---

The first trailer has been released for the BBC's The Night Manager, based on John Le Carré's novel and starring Tom Hiddleston and Hugh Laurie. Indiewire noted that "Susanne Bier (Brothers, After the Wedding) directed all six episodes, and while no air date has been revealed just yet, the show will get a premiere at the Berlin International Film Festival along side some other shows."



Books & Authors

Awards: CWA Diamond Dagger

The Crime Writers' Association named Peter James this year's recipient of its highest honor, the CWA Diamond Dagger, awarded annually "to a writer who has a career marked by sustained excellence." James has published 28 novels, selling 16 million books worldwide, highlighted by his series featuring Detective Superintendent Roy Grace.

"Peter James is king of the police procedural," said CWA chair Len Tyler. "His books combine up-to-the-minute accuracy with tight plotting and a fast pace. Over the past thirty years or so, Peter has established himself as one of the best-known and best-loved thriller writers in the country. He is immensely supportive of other authors and his wide-ranging work inside and outside the genre has been recognized both by Brighton University and Sussex Police. I know this will be a popular choice both amongst readers and other crime writers."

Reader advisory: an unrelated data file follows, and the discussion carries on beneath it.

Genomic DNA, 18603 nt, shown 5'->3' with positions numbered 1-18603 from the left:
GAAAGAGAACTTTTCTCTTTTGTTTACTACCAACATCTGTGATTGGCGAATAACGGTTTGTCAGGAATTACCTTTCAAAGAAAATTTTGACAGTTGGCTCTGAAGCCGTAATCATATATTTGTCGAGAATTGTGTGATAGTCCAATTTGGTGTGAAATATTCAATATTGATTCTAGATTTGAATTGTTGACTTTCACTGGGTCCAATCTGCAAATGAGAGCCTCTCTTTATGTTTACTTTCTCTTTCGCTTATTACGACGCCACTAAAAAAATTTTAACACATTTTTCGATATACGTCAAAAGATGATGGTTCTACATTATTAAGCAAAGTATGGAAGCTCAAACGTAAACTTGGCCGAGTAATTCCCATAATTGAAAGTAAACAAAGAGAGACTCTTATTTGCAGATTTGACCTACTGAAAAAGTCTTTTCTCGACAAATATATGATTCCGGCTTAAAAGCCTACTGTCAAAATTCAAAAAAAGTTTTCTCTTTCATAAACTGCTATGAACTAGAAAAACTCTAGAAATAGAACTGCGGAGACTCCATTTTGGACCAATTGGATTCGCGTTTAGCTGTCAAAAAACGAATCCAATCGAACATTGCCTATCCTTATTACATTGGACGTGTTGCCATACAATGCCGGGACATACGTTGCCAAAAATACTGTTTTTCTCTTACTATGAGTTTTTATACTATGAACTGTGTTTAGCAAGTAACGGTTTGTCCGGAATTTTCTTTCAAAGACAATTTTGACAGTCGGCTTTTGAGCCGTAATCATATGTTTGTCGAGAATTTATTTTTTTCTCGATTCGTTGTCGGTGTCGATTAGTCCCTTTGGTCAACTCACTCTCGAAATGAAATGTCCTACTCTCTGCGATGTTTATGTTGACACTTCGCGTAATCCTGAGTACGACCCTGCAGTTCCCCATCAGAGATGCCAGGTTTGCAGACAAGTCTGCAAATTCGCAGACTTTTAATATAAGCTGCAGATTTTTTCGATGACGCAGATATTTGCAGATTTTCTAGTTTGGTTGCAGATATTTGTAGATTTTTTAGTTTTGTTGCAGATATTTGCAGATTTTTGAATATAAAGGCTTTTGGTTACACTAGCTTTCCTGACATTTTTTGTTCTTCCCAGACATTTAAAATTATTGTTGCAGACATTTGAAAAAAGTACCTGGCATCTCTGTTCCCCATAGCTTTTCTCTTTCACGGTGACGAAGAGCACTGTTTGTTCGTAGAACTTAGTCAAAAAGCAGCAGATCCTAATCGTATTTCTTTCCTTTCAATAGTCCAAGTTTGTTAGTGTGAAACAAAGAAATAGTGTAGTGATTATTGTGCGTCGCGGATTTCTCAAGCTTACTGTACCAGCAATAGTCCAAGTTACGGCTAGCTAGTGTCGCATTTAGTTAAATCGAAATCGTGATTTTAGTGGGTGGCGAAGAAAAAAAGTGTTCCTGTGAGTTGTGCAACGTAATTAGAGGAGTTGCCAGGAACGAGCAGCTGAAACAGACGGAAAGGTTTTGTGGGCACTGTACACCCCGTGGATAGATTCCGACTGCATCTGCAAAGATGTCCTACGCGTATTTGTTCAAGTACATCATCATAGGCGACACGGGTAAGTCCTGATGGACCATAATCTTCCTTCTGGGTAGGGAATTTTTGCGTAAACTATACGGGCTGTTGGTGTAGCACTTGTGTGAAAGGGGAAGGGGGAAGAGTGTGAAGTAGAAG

Top Library Recommended Titles for February

LibraryReads, the nationwide library staff-picks list, offers the top 10 February titles public library staff across the country love:

Salt to the Sea by Ruta Sepetys (Philomel Books, $18.99, 9780399160301). "Titanic. Lusitania. Wilhelm Gustloff. All major maritime disasters, yet the last is virtually unknown. Ruta Sepetys changes that in her gripping historical novel. Told in short snippets, Salt to the Sea rotates between four narrators attempting to escape various tragedies in 1945 Europe. Powerful and haunting, heartbreaking and hopeful--a must read." --Jennifer Asimakopoulos, Indian Prairie Public Library, Darien, Ill.

Black Rabbit Hall by Eve Chase (Putnam, $27, 9780399174124). "Young Amber Alton and her family adore Black Rabbit Hall, and the joy and peace it brings to them all. That is, until a tragic accident changes everything. Three decades later, Lorna decides her wedding must be celebrated at the crumbling hall. As the book moves between these two time periods, secrets slowly unfold. Perfectly twisty with interesting characters and a compelling story that kept me up too late." --Deborah Margeson, Douglas County Libraries, Parker, Colo.